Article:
Ackers v. Comerica Bank & Tr., 21-0233

CourtSupreme Court of Texas
Writing for the CourtJ. BRETT BUSBY JUSTICE
PartiesLarry Ackers, Petitioner, v. Comerica Bank &Trust, N.A., Trustee of the Larry Ackers Generation Skipping Trust, Respondent
Docket Number21-0233
Decision Date28 October 2022


Larry Ackers, Petitioner,

Comerica Bank &Trust, N.A., Trustee of the Larry Ackers Generation Skipping Trust, Respondent

No. 21-0233

Supreme Court of Texas

October 28, 2022

On Petition for Review from the Court of Appeals for the Eleventh District of Texas

JUSTICE BUSBY, joined by Justice Young, concurring in the denial of the petition for review.


This case involves a dispute over whether certain individuals are contingent remainder beneficiaries of a trust, and the issue presented is whether the dispute is ripe for judicial resolution. The plaintiff was the life beneficiary of the trust, and the court of appeals affirmed the dismissal of his suit as unripe. The life beneficiary then filed a petition for review, but he died after we received merits briefing, and the trust will now be wound up. Under these circumstances, I agree with the


Court's decision to deny review. This disposition does not prevent anyone claiming a remainder interest in the trust from seeking a judicial declaration regarding who should receive a distribution.

Nor should our denial of review be interpreted as agreement with the court of appeals' ripeness analysis. That court reasoned the suit was not ripe because the putative remainder beneficiaries might die before the trust terminated and thus might never receive a future distribution. But the dispute also included whether the putative beneficiaries had present rights to receive information about the trust prior to its termination. That aspect of the dispute, which the court of appeals overlooked, rendered this suit ripe when filed.

Petitioner Larry Ackers was the life beneficiary of a testamentary trust that would terminate upon his death, with any remaining trust assets being distributed to his "then-living descendants." Larry had three biological children: Kimberly, Melissa, and Pepper. He relinquished his parental rights to Kimberly and Melissa, each of whom was later adopted by a new father. Kimberly passed away in 2013, but Melissa and Pepper-along with Kimberly's children, Brittany and James-are still alive. Sometime before Kimberly's passing, the then-trustee notified Kimberly and Melissa that they were Larry's descendants.

In 2015, respondent Comerica Bank &Trust, N.A. was appointed successor trustee. Comerica began sending account statements to Melissa, Brittany, and James (collectively, the Heirs). Larry then informed Comerica that the Heirs might not be his "descendants" due to his relinquishment of parental rights. Comerica notified the Heirs that


it was "suspending its practice of providing account statements" to them while it investigated whether they were remainder beneficiaries.

Because Larry relinquished his parental rights to Kimberly and Melissa, he argued that only Pepper was his "descendant"; the Heirs were not his "descendants" and could not receive account information or a distribution after his death. Larry filed suit under the Texas Trust Code and the Uniform Declaratory Judgments Act, asking the court to construe the trust instrument and determine this question arising in the administration of the trust. See TEX. PROP. CODE § 115.001(a)(1), (7);[1]TEX. CIV. PRAC. &REM. CODE §§ 37.004(a), 37.005(1). Larry alleged that when Comerica's predecessor trustee notified the Heirs of its determination that they were beneficiaries, it created an "irreconcilable conflict of interest between the descendants of the living and non-living adopted child contingent beneficiaries" that required judicial intervention.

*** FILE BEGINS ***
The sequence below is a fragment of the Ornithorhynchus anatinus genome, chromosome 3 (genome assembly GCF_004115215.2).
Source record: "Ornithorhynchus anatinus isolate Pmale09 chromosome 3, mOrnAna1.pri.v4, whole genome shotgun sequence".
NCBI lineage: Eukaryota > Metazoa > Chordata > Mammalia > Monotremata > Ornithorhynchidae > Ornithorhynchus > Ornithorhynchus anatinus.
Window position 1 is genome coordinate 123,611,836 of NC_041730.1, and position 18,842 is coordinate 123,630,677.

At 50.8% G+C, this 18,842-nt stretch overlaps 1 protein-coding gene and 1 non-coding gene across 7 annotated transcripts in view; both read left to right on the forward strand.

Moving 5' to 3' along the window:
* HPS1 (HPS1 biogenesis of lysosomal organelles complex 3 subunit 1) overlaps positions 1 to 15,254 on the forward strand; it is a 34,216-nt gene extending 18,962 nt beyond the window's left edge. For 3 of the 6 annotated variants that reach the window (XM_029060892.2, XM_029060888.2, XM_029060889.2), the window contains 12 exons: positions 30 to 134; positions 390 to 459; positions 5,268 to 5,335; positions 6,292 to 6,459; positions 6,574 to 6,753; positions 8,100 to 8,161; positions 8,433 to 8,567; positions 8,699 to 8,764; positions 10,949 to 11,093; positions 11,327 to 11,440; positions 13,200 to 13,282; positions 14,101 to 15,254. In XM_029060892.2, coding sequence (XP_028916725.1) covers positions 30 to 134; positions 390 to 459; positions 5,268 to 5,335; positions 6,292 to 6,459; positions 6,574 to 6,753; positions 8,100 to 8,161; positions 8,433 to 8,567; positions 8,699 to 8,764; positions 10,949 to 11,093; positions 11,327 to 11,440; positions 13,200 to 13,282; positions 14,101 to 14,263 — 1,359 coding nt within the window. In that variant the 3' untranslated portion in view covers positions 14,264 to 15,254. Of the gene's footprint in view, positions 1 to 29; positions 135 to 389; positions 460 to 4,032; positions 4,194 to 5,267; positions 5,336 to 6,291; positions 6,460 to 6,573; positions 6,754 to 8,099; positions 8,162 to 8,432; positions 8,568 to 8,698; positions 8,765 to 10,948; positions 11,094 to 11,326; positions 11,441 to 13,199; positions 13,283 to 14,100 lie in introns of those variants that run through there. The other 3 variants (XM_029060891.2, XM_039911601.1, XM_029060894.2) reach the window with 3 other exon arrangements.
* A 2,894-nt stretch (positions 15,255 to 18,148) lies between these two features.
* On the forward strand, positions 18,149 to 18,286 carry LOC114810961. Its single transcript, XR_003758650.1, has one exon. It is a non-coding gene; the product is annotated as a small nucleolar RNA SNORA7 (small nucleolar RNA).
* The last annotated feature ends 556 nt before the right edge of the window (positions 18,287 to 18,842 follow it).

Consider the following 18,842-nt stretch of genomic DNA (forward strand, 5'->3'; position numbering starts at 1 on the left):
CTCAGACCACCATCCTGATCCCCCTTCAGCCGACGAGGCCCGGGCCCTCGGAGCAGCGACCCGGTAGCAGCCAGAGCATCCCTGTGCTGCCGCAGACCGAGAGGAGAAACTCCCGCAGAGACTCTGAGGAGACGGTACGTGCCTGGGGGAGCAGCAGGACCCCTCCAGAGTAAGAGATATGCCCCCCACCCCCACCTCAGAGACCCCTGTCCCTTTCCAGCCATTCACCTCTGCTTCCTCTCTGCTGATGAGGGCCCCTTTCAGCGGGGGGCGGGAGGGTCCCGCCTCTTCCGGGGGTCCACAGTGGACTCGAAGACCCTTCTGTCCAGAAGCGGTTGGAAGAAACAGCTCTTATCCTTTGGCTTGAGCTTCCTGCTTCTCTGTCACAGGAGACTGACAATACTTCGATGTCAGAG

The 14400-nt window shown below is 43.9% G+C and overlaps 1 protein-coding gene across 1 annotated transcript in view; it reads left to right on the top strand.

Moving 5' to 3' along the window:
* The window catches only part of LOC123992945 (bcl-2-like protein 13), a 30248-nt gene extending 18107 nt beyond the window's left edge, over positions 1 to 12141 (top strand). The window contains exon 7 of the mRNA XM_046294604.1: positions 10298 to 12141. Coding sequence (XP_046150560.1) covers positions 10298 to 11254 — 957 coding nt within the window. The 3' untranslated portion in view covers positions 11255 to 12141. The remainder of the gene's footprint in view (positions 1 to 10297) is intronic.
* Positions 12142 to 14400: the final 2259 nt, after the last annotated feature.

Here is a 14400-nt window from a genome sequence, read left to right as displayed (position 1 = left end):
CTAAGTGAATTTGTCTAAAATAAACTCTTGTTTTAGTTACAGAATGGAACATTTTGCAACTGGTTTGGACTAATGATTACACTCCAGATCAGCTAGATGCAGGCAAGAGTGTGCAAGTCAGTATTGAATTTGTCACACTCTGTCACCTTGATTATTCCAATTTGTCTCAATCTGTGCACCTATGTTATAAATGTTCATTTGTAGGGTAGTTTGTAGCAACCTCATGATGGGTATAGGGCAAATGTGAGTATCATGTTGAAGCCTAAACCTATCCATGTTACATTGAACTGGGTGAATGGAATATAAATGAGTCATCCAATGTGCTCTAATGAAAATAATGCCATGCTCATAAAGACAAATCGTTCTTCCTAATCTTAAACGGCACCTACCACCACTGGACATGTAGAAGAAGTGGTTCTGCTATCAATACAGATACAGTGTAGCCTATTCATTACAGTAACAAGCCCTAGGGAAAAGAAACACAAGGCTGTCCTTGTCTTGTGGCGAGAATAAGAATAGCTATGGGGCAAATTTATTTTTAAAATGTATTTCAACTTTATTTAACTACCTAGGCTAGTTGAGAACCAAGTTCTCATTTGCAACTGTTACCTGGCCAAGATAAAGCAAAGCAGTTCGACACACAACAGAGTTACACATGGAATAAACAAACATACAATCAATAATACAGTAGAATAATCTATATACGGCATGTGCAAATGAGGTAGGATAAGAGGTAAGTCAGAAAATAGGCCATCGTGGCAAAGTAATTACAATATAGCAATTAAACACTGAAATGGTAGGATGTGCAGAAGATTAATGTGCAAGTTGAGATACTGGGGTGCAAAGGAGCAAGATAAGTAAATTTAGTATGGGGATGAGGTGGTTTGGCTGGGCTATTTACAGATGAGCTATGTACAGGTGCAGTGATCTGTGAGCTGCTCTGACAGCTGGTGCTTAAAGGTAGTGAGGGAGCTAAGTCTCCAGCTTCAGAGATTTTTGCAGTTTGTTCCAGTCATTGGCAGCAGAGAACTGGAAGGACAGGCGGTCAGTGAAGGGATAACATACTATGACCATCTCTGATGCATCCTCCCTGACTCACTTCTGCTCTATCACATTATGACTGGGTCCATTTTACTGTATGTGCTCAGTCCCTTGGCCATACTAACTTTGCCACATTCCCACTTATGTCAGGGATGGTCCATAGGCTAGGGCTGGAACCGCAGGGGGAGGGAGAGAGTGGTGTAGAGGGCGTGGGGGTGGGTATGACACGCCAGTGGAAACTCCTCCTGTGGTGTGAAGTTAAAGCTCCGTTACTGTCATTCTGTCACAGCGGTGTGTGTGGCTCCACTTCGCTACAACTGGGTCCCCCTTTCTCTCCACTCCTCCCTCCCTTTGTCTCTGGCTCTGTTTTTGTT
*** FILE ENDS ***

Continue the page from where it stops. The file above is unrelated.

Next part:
Comerica moved for summary judgment, arguing that Larry's suit was not ripe because the class of "then-living descendants" could not be ascertained until Larry's death. In response, Larry pointed out that Comerica had already chosen to include the Heirs in the class of "descendants" by sending them account statements. Without providing its reasoning, the trial court granted summary judgment in Comerica's favor. The court of appeals affirmed, 630 S.W.3d 292, 293 (Tex. App.- Eastland 2020), and Larry petitioned this Court for review.


Before any court can determine whether the Heirs are Larry's descendants, this controversy must be ripe. See Patterson v. Planned Parenthood of Hous. &Se. Tex., Inc., 971 S.W.2d 439, 442 (Tex. 1998). Ripeness "is a threshold issue that implicates subject matter jurisdiction, and like standing, [it] emphasizes the need for a concrete injury for a justiciable claim to be presented." Id. (citation omitted). Specifically, "[a]t the time a lawsuit is filed, ripeness asks whether the facts have developed sufficiently so that an injury has occurred or is likely to occur, rather than being contingent or remote." Id.[2]

According to the court of appeals, Larry's suit was not ripe. The court reasoned that because the class gift to Larry's "descendants" was contingent on Larry's death, the Heirs' interests were "not ripe for determination because they are based upon an event that '[has] not yet come to pass.'" 630 S.W.3d at 295-96 (alteration in original) (quoting Sw. Elec. Power Co. v. Lynch, 595 S.W.3d 678, 683 (Tex. 2020)).

This conclusion is incorrect because it focuses solely on the Heirs' contingent future interest in a remainder distribution of the "corpus of the trust" upon Larry's death, id. at 295, while ignoring their present rights as putative contingent remainder...

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